Developed by Tezuka Productions and Geometry Global, ‘Robot Town Sagami 2028’ is an animated short drama showing the positive impact robots can have on human lives.
Tezuka Productions is the company behind the original Astro Boy series. The film features a father involved in a seemingly tragic accident just before the birth of his daughter. At Astro Boy’s invitation, he awakens from a coma to travel forward in time, joining his family as a ghost as they go about their high-tech lives in ‘Robot Town’, apparently happy enough without him… We’ll leave you to watch the video.
In reality, ‘Robot Town Sagami’ covers 12 municipalities across Kanagawa. The name stems from the area’s focus on the development of personal assistive robotics. In particular, the work of its research centres and laboratories aims to help Japan cope with aging populations and natural disasters.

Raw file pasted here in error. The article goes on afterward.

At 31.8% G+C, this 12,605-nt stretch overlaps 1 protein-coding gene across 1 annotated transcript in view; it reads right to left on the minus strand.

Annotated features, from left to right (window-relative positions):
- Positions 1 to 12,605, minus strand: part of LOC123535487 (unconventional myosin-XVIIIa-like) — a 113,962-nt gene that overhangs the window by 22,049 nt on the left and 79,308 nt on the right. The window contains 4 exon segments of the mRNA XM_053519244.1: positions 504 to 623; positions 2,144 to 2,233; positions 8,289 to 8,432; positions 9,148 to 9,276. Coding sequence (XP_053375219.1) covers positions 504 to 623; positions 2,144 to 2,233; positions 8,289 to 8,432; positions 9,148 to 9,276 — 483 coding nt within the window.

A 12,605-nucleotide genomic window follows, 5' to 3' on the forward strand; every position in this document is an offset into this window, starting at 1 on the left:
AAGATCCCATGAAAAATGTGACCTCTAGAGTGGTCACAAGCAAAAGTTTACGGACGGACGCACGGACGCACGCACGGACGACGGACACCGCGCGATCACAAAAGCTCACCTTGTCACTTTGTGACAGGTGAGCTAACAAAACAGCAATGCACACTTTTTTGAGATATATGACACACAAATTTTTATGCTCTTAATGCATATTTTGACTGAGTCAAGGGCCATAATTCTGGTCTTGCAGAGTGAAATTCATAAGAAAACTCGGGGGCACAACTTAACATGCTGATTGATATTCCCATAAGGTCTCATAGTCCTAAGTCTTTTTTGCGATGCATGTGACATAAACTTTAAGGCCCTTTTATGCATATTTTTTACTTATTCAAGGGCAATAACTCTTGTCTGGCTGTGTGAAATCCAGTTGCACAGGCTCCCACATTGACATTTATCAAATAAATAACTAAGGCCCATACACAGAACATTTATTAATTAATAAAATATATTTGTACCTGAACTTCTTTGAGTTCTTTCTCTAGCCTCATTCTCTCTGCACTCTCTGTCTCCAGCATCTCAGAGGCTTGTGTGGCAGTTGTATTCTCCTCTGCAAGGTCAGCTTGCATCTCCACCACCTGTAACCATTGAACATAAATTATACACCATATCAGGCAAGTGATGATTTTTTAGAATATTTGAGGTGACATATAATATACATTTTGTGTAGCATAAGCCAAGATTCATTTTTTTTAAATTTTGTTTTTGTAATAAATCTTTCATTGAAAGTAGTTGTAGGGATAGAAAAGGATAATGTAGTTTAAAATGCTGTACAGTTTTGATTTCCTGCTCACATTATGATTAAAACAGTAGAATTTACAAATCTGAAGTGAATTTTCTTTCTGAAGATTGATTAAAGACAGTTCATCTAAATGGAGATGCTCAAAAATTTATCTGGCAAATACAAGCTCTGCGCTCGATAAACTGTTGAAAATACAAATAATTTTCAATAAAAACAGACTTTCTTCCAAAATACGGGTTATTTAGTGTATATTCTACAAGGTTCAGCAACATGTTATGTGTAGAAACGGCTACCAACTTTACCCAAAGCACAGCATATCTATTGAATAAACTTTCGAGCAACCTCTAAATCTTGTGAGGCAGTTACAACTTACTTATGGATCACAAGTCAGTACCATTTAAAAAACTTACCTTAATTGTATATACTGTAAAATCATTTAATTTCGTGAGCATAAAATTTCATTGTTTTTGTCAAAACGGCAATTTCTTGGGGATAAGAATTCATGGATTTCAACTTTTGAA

Masato Mitsudera, head of creative at Geometry Global, said that the challenges Kanagawa faces are the same as those faced by Japan and the world as a whole.
Where does Astro Boy come into it all? The character has a special place in the hearts of Japanese people in their late 40s and 50s for presenting the ‘Japanese dream’ that they worked hard to realise.
In a statement, the governor of Kanagawa prefecture, Yuji Kuroiwa, said he “wanted people, especially children, to picture the future we are heading for".
“As an iconic, much-loved household name, Astro Boy will enable people to feel and see the substantial future of ‘Sagami Robot Town’,” he said. “Our hope is that this animation allows children to think and dream about the future of society.”
Campaign’s view: Kanagawa, and Japan as a nation, are right to be proud of their achievements in robotics. For many though, robotics is still either a novelty, or at worst, something to be feared. It’s still difficult for ordinary people to imagine the role such technology can play in daily life, and this film does a good job of ‘humanising’ the whole scenario. The branding of ‘Robot Town Sagami’ is also subtle, which is a welcome change from a lot of regional promotions. But two quibbles are: international viewers are likely to associate the film simply with Japan rather than any particular prefecture; and people might be getting tired of animated dramas. There are other, more adult, ways to move people.